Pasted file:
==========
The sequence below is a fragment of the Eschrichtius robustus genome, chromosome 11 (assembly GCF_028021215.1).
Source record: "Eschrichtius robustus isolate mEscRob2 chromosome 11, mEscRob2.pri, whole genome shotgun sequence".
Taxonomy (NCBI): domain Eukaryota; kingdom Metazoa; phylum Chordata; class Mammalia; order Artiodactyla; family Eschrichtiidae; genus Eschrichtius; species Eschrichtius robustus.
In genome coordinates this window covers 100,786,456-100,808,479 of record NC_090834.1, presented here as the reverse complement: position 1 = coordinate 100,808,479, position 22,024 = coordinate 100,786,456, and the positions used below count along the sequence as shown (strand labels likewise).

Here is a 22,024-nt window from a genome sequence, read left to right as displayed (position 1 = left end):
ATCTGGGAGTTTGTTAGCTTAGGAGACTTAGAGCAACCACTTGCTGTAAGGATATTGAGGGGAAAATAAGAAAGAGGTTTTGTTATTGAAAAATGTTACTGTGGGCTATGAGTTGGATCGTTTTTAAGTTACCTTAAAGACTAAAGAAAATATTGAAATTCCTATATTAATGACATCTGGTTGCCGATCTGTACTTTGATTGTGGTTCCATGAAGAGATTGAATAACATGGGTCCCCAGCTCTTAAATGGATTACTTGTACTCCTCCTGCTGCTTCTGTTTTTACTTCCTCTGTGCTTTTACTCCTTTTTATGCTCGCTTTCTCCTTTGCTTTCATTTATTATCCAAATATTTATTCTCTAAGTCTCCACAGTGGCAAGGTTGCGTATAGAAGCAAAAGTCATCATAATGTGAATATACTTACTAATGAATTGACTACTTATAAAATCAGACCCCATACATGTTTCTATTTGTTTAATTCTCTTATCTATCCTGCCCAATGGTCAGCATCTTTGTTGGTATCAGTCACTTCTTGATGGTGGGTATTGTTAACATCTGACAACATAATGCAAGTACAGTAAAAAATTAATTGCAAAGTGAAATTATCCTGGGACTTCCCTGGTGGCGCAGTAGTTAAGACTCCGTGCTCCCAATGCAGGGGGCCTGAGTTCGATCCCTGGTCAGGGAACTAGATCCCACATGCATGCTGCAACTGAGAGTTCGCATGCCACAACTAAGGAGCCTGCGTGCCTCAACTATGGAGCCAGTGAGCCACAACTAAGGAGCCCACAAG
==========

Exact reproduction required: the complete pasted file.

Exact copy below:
The sequence below is a fragment of the Eschrichtius robustus genome, chromosome 11 (assembly GCF_028021215.1).
Source record: "Eschrichtius robustus isolate mEscRob2 chromosome 11, mEscRob2.pri, whole genome shotgun sequence".
Taxonomy (NCBI): domain Eukaryota; kingdom Metazoa; phylum Chordata; class Mammalia; order Artiodactyla; family Eschrichtiidae; genus Eschrichtius; species Eschrichtius robustus.
In genome coordinates this window covers 100,786,456-100,808,479 of record NC_090834.1, presented here as the reverse complement: position 1 = coordinate 100,808,479, position 22,024 = coordinate 100,786,456, and the positions used below count along the sequence as shown (strand labels likewise).

Here is a 22,024-nt window from a genome sequence, read left to right as displayed (position 1 = left end):
ATCTGGGAGTTTGTTAGCTTAGGAGACTTAGAGCAACCACTTGCTGTAAGGATATTGAGGGGAAAATAAGAAAGAGGTTTTGTTATTGAAAAATGTTACTGTGGGCTATGAGTTGGATCGTTTTTAAGTTACCTTAAAGACTAAAGAAAATATTGAAATTCCTATATTAATGACATCTGGTTGCCGATCTGTACTTTGATTGTGGTTCCATGAAGAGATTGAATAACATGGGTCCCCAGCTCTTAAATGGATTACTTGTACTCCTCCTGCTGCTTCTGTTTTTACTTCCTCTGTGCTTTTACTCCTTTTTATGCTCGCTTTCTCCTTTGCTTTCATTTATTATCCAAATATTTATTCTCTAAGTCTCCACAGTGGCAAGGTTGCGTATAGAAGCAAAAGTCATCATAATGTGAATATACTTACTAATGAATTGACTACTTATAAAATCAGACCCCATACATGTTTCTATTTGTTTAATTCTCTTATCTATCCTGCCCAATGGTCAGCATCTTTGTTGGTATCAGTCACTTCTTGATGGTGGGTATTGTTAACATCTGACAACATAATGCAAGTACAGTAAAAAATTAATTGCAAAGTGAAATTATCCTGGGACTTCCCTGGTGGCGCAGTAGTTAAGACTCCGTGCTCCCAATGCAGGGGGCCTGAGTTCGATCCCTGGTCAGGGAACTAGATCCCACATGCATGCTGCAACTGAGAGTTCGCATGCCACAACTAAGGAGCCTGCGTGCCTCAACTATGGAGCCAGTGAGCCACAACTAAGGAGCCCACAAG